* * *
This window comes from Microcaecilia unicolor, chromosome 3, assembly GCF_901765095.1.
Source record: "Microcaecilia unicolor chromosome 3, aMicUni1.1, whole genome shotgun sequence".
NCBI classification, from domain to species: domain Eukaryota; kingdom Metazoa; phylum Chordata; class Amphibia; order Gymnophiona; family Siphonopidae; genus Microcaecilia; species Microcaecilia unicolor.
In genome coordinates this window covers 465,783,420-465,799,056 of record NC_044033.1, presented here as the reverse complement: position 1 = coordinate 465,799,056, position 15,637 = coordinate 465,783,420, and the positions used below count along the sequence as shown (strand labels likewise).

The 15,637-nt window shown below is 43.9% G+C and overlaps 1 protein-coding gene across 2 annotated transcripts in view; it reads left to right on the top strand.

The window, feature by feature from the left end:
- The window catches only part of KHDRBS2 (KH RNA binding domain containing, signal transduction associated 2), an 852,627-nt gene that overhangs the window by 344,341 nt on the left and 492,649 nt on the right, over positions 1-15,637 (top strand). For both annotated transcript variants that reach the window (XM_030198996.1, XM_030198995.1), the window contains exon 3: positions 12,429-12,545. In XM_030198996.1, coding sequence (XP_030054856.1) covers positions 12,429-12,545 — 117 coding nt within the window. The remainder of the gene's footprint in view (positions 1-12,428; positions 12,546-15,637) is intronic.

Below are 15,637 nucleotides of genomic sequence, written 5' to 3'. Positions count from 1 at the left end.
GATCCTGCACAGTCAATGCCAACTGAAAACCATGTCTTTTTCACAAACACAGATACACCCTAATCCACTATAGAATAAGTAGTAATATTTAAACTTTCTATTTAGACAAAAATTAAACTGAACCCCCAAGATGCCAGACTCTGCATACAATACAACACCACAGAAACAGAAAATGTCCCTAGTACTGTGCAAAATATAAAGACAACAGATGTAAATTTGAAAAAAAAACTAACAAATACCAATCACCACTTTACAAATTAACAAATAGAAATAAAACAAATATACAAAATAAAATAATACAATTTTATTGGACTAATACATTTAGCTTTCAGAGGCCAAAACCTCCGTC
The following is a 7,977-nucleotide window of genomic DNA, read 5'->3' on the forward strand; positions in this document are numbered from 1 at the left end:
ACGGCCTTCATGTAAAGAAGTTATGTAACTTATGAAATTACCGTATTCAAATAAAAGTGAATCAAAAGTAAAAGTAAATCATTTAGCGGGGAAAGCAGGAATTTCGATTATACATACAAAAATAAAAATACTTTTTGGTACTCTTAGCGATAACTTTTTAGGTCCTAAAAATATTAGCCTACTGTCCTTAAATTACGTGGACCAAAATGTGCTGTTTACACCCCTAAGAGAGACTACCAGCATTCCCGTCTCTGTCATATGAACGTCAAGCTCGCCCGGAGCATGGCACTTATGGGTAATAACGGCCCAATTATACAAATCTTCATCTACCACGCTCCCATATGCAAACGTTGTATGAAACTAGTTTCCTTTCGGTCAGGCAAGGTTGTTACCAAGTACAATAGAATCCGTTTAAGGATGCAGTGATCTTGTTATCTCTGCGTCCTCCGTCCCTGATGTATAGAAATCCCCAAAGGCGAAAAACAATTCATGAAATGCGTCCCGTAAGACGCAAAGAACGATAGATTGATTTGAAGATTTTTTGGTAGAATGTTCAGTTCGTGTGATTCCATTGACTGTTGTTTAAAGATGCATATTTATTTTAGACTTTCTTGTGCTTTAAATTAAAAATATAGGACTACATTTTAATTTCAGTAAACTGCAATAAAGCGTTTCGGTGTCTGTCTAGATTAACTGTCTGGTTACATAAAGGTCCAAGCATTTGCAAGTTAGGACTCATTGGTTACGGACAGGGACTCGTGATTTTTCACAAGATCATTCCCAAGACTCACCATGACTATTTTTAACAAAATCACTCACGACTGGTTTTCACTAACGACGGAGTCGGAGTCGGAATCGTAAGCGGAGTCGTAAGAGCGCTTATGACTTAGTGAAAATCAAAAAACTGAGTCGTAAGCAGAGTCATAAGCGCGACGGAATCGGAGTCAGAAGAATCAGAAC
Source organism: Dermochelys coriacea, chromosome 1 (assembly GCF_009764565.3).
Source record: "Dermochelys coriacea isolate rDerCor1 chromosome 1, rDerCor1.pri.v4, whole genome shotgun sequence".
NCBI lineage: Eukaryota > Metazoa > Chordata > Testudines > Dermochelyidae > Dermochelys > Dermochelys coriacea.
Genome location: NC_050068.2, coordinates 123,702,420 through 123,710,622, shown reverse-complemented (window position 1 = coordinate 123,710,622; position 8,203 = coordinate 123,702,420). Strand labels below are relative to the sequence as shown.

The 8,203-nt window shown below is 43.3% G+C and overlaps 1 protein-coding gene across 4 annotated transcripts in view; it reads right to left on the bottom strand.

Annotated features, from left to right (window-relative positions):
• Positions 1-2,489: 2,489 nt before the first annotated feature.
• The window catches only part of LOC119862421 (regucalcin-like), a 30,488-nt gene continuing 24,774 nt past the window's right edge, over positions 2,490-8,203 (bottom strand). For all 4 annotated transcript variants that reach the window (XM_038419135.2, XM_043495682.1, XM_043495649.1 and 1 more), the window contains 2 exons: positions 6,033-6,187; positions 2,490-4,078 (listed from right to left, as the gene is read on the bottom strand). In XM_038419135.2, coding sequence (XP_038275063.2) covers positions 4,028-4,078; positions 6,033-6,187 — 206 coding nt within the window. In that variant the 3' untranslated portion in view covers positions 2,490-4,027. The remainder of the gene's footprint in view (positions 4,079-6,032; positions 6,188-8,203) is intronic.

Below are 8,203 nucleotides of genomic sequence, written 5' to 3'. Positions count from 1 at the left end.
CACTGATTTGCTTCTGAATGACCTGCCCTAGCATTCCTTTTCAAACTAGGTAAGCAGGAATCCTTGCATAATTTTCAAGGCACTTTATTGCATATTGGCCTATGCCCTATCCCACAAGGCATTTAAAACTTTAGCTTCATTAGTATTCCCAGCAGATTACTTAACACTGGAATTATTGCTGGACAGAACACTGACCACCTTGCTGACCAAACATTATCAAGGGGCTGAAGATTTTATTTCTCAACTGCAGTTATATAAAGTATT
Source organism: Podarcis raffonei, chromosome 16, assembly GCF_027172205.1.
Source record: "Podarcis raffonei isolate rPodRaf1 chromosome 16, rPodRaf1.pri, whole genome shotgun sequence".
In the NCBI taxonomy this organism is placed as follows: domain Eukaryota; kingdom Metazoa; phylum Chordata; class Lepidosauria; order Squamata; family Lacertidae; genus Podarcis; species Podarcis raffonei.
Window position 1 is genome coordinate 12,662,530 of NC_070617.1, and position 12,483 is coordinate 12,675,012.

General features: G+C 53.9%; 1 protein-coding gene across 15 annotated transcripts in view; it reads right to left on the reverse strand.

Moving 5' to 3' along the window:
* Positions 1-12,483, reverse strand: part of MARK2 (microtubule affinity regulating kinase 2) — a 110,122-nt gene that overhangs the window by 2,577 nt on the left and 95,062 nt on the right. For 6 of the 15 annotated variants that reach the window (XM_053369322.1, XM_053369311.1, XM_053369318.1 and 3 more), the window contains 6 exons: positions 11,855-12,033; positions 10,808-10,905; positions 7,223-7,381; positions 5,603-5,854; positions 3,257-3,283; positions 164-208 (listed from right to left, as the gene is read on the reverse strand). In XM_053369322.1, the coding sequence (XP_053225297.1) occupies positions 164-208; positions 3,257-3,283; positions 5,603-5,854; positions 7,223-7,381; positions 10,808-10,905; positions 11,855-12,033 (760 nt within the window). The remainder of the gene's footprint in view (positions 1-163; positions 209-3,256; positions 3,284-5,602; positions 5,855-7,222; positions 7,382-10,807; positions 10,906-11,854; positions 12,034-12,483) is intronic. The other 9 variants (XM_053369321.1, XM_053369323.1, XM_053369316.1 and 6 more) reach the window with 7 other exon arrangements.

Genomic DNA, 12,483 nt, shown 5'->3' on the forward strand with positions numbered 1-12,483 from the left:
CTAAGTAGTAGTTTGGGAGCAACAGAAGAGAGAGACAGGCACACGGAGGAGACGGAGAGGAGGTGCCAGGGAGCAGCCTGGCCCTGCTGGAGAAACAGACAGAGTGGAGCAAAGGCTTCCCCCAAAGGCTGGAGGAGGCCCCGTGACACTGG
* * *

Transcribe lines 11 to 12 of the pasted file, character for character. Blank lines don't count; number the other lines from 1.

ACGGCCTTCATGTAAAGAAGTTATGTAACTTATGAAATTACCGTATTCAAATAAAAGTGAATCAAAAGTAAAAGTAAATCATTTAGCGGGGAAAGCAGGAATTTCGATTATACATACAAAAATAAAAATACTTTTTGGTACTCTTAGCGATAACTTTTTAGGTCCTAAAAATATTAGCCTACTGTCCTTAAATTACGTGGACCAAAATGTGCTGTTTACACCCCTAAGAGAGACTACCAGCATTCCCGTCTCTGTCATATGAACGTCAAGCTCGCCCGGAGCATGGCACTTATGGGTAATAACGGCCCAATTATACAAATCTTCATCTACCACGCTCCCATATGCAAACGTTGTATGAAACTAGTTTCCTTTCGGTCAGGCAAGGTTGTTACCAAGTACAATAGAATCCGTTTAAGGATGCAGTGATCTTGTTATCTCTGCGTCCTCCGTCCCTGATGTATAGAAATCCCCAAAGGCGAAAAACAATTCATGAAATGCGTCCCGTAAGACGCAAAGAACGATAGATTGATTTGAAGATTTTTTGGTAGAATGTTCAGTTCGTGTGATTCCATTGACTGTTGTTTAAAGATGCATATTTATTTTAGACTTTCTTGTGCTTTAAATTAAAAATATAGGACTACATTTTAATTTCAGTAAACTGCAATAAAGCGTTTCGGTGTCTGTCTAGATTAACTGTCTGGTTACATAAAGGTCCAAGCATTTGCAAGTTAGGACTCATTGGTTACGGACAGGGACTCGTGATTTTTCACAAGATCATTCCCAAGACTCACCATGACTATTTTTAACAAAATCACTCACGACTGGTTTTCACTAACGACGGAGTCGGAGTCGGAATCGTAAGCGGAGTCGTAAGAGCGCTTATGACTTAGTGAAAATCAAAAAACTGAGTCGTAAGCAGAGTCATAAGCGCGACGGAATCGGAGTCAGAAGAATCAGAAC
Source organism: Dermochelys coriacea, chromosome 1 (assembly GCF_009764565.3).